Do you carry a cellphone? Do you know that your cellular service provider knows where your phone is? By extension, if you carry your phone with you, your cellular service provider knows where you are. Cellular phones can be located, accurate to within about 300 yards, whenever they are turned on. Since most cellular phone users keep their phones on and with them most of the time, it is quite probable that their ongoing whereabouts are being automatically tracked.
Category Archives: Dave’s Muse
Mozilla Corporation, not the Mozilla Foundation, has released the Firefox 1.5, the latest incarnation of the wildly-popular open-source webbrowser. Using the new Gecko 1.8 rendering engine, the new version of Firefox is faster at interpreting HTML webpages and more stable when displaying pages that are created with nonstandard code.
Sony BMG Music Entertainment attempted to protect some of its music CDs from digital piracy by automatically installing copy protection software on the computers of users who attempted to play the music CDs on their computers. The security tool is a system root kit, and it restricts copying of the music on the CD. In response to a widespread outcry from consumers and security experts, Sony BMG Music Entertainment created a downloadable patch that will disable the root kit security program; however, the patch leaves the affected computer open to anyone’s downloading software to the computer.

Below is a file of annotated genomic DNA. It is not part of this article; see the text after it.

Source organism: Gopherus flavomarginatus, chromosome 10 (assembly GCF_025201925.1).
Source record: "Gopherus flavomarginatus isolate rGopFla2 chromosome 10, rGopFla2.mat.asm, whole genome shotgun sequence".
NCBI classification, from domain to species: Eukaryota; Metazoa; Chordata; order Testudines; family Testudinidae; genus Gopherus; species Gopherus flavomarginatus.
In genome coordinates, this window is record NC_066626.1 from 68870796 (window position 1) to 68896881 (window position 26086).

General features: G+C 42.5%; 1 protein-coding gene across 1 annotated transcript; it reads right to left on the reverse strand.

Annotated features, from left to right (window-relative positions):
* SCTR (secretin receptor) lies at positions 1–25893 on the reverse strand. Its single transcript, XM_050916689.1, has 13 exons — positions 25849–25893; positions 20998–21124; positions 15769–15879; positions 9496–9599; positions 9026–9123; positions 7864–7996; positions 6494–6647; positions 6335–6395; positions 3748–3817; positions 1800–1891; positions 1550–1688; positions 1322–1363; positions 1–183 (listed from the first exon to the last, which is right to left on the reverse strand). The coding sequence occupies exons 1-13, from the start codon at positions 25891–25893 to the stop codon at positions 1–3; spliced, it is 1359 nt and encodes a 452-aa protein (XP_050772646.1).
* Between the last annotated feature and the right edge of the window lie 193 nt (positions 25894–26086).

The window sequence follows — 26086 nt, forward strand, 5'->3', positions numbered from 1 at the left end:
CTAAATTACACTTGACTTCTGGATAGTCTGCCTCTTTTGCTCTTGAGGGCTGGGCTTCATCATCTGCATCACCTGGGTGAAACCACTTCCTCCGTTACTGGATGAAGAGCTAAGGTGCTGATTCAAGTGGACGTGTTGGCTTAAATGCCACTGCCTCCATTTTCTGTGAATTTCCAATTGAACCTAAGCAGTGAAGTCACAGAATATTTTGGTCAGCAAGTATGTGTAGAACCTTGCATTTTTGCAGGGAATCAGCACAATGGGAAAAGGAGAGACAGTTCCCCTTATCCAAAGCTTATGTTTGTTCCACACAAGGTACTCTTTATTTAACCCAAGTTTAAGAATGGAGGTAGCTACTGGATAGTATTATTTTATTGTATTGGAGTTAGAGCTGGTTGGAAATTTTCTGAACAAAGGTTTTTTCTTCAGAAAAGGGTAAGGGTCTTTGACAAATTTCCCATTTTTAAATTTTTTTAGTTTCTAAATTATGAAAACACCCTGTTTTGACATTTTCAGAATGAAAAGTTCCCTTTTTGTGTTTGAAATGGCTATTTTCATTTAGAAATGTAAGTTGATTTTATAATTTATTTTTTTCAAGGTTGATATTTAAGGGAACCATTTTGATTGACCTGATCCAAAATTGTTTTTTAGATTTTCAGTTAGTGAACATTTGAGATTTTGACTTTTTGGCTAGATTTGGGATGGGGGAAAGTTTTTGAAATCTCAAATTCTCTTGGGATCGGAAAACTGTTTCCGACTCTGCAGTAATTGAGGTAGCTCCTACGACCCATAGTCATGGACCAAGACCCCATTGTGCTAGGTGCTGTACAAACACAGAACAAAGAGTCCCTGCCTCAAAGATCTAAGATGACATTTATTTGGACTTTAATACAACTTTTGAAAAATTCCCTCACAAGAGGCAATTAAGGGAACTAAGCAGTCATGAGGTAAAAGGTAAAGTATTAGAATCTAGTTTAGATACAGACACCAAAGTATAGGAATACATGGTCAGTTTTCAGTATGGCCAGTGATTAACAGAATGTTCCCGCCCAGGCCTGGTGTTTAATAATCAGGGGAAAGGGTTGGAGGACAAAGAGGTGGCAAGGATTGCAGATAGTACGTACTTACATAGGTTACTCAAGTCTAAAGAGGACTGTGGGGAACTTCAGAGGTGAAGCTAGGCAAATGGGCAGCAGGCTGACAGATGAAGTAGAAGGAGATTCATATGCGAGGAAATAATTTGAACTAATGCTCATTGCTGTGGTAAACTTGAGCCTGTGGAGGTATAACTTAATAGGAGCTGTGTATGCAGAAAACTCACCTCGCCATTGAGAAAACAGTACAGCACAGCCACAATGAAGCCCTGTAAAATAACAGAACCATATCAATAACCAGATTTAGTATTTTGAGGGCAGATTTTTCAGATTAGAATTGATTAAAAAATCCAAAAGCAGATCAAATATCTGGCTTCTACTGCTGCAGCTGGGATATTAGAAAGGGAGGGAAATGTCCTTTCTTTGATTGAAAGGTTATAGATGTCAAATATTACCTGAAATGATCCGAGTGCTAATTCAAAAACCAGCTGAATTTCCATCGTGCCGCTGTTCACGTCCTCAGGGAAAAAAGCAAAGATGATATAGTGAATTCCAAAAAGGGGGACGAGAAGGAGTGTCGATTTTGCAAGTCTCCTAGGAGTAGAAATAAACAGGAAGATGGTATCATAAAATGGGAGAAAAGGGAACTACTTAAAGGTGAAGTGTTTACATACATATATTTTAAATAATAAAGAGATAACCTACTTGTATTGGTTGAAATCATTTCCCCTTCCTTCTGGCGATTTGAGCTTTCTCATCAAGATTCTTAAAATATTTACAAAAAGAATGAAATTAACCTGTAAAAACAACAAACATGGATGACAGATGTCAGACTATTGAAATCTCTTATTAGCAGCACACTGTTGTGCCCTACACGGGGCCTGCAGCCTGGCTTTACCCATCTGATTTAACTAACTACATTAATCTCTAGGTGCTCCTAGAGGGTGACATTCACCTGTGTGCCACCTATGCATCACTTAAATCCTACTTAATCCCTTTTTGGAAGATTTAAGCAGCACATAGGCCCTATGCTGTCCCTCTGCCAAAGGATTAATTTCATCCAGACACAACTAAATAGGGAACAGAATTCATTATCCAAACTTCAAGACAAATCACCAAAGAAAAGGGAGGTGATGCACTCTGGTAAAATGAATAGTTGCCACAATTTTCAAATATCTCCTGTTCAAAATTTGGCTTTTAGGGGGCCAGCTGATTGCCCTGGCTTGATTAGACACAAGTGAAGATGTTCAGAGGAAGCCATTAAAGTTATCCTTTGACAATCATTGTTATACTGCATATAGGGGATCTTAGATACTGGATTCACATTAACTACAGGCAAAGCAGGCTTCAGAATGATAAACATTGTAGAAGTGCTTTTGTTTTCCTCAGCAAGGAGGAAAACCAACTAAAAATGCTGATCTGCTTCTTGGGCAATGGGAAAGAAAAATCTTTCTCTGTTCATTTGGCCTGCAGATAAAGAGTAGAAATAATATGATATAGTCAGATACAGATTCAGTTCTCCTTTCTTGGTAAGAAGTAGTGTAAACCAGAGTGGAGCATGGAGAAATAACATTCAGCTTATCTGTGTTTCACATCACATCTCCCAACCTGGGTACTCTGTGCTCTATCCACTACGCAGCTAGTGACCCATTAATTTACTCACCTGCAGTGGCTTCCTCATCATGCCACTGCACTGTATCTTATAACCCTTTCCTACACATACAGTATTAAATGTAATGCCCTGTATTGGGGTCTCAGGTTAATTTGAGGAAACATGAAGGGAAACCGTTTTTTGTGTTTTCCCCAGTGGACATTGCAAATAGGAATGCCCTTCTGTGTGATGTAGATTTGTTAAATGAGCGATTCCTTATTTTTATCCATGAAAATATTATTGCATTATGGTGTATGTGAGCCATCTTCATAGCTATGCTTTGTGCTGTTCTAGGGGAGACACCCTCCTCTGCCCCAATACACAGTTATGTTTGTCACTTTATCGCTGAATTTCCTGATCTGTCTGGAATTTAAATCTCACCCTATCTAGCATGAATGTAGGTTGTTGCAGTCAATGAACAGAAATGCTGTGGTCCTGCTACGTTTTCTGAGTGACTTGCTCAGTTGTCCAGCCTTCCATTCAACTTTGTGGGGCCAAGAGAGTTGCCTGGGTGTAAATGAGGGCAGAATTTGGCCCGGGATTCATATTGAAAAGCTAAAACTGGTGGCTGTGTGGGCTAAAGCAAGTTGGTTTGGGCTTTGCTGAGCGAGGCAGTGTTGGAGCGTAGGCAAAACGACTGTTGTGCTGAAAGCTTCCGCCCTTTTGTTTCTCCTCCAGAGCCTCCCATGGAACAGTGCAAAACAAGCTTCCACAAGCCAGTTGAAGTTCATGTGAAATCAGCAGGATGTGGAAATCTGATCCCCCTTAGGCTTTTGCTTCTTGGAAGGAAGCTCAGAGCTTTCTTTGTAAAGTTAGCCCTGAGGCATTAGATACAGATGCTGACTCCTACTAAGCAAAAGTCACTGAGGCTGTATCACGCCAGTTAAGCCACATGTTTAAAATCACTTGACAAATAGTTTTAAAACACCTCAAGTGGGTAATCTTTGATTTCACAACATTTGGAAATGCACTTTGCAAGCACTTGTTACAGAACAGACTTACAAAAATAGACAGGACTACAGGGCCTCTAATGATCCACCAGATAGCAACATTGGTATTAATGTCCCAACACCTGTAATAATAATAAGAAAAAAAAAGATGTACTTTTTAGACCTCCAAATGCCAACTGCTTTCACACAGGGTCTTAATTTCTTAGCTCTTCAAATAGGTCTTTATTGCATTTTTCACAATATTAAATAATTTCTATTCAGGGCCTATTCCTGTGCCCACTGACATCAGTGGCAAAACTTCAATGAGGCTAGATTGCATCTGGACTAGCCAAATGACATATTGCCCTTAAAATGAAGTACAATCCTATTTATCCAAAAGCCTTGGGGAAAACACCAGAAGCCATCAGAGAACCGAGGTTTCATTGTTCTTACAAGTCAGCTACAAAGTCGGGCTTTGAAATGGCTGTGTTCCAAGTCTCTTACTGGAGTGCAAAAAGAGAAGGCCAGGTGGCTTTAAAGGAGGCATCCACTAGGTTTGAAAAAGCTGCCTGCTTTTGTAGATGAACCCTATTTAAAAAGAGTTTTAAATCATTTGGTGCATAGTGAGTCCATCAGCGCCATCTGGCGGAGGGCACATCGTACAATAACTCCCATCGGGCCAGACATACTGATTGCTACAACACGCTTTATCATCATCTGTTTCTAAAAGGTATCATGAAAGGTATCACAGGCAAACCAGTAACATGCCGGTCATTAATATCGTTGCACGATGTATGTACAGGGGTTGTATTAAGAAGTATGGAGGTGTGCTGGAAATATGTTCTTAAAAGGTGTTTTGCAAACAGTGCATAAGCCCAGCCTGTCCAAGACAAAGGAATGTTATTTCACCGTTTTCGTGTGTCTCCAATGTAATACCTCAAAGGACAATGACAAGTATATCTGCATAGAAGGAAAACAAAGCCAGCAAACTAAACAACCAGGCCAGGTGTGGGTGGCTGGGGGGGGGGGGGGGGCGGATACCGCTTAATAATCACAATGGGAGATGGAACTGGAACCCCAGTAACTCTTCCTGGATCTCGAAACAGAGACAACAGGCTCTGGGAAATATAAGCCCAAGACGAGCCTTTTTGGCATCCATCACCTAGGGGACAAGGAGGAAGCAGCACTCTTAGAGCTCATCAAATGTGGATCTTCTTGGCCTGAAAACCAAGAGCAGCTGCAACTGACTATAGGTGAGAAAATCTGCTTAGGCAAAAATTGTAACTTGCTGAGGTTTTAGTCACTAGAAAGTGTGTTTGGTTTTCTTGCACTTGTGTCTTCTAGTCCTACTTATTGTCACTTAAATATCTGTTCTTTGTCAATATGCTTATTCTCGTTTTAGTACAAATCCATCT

While it is illegal to use a hand held cellular phone while driving in some states, and experts agree that holding a cellular conversation while driving is a contributing cause to driver distraction, it seems that some states may have found a way to take advantage of the popularity of road-bound cellular phones.
Westchester County, New York, a suburb of New York City, may become the first area in the country to require wireless networks to be secured. Wi-Fi hot spots, such as those found in coffee shops, book stores, and recreational areas are popular not only with average citizens, but also with crackers seeking to collect credit card data and other personal information.
According to the most recent U.S. Census data, 62 million households in the United States have an Internet-connected computer. That means just over half, 55 percent of homes have relatively easy access to the net, including e-mail and web resources. This data, current as of 2003, shows a five percent increase in connected computers, compared to the 2001 data, and more than triple the 18 percent connectivity rate reported in 1997.
The Pew Internet & American Life Project reported in a paper dated September 24th, but released earlier in the week, that residential broadband adoption grew quickly in recent years; however, the speed of adoption is now slowing.